To mulch or not to mulch, that is the question
When giving cultivation information I always recommend local advice. Much is affected by climates and geography, but from afar here are some qualified thoughts.
Mulching generally serves three purposes: To keep the soil cool, to hold in moisture, and to discourage weeds. If your soil is poorly drained and you are in a wet climate you may not wish to mulch. But if your soil drains quickly, mulch could be essentially.
What do we mean by quickly. Generally one can perform a perk test. Dig or bore a hole in the ground, fill it with water and see how long it takes to empty. Sandy soils may drain instantly or in only a minute or so. Silt loams may take 5 minutes and a clay may sit there for hours without a noticeable change in water level. Most people know they have a clay soil because it forms large cracks when it dries out. The usual amendments for both clays and sands are organic matter such as humus. It is always beneficial to add humus, unless of course your soil is solid peat to begin with. If you soil has been amended adequately to provide air spaces in the soil so roots can breath and good drainage, then one can think about the mulch that may be used.
Many gardeners mulch without thinking they are doing so. When one loosens the top layer of soil with a hoe, eradicating weeds, you are also creating a dust mulch. Under dry conditions the change in soil texture of the overlying dust can inhibit evaporation and retain moisture in the soil below. Of course in very dry regions you may also lose you dust in the wind. In semi desert areas it often appears that the soil is gravel because the wind has blown away the finer dust and left a gravel surface. Gravel such as pea gravel can make a very effective mulch and has a couple of advantages. First gravel drains quickly so excess water can soak in or run off, and second molds and soil borne pathogens are inhibited from splashing up on leaves.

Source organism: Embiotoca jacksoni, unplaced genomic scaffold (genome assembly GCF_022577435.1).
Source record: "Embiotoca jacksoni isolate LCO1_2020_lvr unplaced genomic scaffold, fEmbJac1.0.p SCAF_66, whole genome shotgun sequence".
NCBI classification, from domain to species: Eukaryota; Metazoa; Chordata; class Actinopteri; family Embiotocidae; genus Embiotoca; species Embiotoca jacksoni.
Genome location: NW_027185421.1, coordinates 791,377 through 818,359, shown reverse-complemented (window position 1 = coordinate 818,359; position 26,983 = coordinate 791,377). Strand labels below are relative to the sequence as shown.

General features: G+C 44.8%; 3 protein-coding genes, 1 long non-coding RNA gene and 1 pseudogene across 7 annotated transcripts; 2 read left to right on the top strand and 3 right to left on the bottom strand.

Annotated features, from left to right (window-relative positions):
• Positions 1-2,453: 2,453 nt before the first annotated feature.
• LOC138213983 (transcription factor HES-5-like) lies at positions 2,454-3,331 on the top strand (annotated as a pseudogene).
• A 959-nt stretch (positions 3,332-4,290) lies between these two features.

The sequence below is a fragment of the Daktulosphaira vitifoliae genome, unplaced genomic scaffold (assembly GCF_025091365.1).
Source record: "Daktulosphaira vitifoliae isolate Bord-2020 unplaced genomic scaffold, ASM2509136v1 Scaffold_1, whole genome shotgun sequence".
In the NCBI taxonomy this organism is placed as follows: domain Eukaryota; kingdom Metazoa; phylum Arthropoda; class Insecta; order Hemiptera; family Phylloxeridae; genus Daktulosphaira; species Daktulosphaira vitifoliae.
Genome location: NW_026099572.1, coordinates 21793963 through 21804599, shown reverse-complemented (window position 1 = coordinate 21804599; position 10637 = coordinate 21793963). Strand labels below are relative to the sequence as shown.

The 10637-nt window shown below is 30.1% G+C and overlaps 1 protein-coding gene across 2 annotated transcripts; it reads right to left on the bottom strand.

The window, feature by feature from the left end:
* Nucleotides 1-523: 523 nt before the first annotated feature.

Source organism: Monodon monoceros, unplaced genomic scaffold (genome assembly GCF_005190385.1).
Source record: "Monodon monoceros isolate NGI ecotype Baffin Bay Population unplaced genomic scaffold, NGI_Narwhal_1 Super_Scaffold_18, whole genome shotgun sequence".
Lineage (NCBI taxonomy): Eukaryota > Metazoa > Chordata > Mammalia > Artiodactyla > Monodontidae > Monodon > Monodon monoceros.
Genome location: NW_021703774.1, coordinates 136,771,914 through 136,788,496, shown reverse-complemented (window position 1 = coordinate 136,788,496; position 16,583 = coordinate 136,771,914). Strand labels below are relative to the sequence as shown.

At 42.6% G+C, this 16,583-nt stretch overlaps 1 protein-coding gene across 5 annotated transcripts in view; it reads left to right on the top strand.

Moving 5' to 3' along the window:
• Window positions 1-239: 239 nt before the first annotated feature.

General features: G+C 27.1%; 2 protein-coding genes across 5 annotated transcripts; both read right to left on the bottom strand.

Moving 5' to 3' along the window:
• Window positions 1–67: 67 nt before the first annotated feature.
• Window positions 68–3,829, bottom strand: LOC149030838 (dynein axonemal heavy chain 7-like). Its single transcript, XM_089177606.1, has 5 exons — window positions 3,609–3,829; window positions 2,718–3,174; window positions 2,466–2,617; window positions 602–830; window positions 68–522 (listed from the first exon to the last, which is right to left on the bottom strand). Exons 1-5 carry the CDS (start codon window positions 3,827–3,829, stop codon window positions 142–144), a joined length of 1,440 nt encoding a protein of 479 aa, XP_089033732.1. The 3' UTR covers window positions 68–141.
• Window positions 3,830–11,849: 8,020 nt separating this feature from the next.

When most gardeners are thinking mulch, they picture wood chips, bark or some other organic matter. Dead Iris leaves are organic matter but host the diseases and insects and their eggs that were attacking the iris the previous season. All old Iris debris should be kept removed. That said a mulch of wood chips may be beneficial. I climates like the desert southwest where temperatures soar and the sun is not tempered by humidity in the air Iris rhizomes can be sunburned. They are usually planted everywhere with the top half of the rhizome exposed. But in these types of climates it can be useful to cover the rhizome. The oncocyclus desert Irises naturally grow an inch or so below the surface. In these special climates where the soil surface may exceed 120 degrees a rhizome can be killed. At 112 degrees a beneficial effect of killing resident viruses can occur. But it is a precarious edge to get this effect and not get so hot you kill the plant cells.
In more temperate humid climates the rhizome benefits from some sun exposure and generally it is not wise to cover rhizomes with mulch. But certainly if the season is not terribly wet and the soil drains, mulch around the rhizomes can benefit the roots and inhibit weeds. For most parts of the country it is easiest just to hoe around the clumps and use mulch, if it can be removed when the weather is hot and wet.